The Brown and Fuzzy Ascent of Spiritualized

Revisiting the rock 'n' roll grandeur of Ladies and Gentlemen We Are Floating in Space

As the years have gone by, we've seen the ill-fated dissolving—and uninspired reuniting—of Blur, Oasis, and the Verve. Revisiting those back catalogs, you start to see why Gentlemen made such a lasting impression: The bombastic, over-the-top, bigger-than-thou self-aggrandizing of '90s Britpop simply isn't there. Instead, the record is insular and spiritual and self-contained while still sounding sprawling and enormous, with Pierce himself reaching far beyond the grasp of his peers, meaning Albert Ayler and New York noise band Machine Gun had more influence on him than anything the Beatles might've done. "In a weird way, I think rock 'n' roll is dying," he says. "It's going to become 1920s flapper music, where it's going to get lost in this time, and people are going to look back and say, 'Hey, that's rock 'n' roll. And a lot of the information's there, but it's this intangible thing. It's brown and fuzzy and hard to hold onto."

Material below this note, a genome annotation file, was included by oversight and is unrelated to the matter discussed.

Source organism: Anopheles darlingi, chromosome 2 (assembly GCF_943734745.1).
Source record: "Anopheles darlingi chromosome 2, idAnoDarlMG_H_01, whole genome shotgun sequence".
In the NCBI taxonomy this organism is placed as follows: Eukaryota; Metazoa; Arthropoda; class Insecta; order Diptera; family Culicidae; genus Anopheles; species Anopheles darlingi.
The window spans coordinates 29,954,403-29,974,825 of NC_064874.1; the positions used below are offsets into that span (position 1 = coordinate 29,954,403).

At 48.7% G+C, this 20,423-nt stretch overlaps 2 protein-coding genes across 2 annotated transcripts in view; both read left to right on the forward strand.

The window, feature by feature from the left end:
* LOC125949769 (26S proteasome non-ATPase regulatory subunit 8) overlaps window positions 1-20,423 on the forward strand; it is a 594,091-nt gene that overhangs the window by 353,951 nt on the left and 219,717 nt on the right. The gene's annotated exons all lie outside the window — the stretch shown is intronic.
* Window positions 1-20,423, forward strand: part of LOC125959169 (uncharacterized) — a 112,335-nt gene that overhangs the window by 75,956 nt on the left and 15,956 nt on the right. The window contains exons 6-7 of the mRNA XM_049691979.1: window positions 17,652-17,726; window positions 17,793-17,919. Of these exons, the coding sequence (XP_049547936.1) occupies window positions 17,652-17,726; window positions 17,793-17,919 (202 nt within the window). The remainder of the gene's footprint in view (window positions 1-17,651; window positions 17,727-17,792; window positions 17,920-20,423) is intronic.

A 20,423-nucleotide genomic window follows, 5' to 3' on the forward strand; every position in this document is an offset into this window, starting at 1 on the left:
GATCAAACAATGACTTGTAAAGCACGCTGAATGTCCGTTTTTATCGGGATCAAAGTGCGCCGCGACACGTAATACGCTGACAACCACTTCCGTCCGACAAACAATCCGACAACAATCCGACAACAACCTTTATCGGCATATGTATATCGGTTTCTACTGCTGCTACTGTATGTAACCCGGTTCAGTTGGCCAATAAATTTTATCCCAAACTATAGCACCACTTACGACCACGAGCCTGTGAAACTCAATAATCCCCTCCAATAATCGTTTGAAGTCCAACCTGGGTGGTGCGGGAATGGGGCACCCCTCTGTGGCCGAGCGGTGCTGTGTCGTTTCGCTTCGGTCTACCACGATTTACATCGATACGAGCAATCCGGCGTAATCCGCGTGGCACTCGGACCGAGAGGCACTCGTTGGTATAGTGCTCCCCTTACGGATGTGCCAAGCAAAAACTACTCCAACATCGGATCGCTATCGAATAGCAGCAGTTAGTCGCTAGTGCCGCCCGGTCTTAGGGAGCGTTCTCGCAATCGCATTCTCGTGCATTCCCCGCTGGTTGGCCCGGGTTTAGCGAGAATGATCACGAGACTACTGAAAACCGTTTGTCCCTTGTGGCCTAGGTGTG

Spiritualized perform Ladies and Gentlemen We Are Floating in Space at Radio City Music Hall July 30

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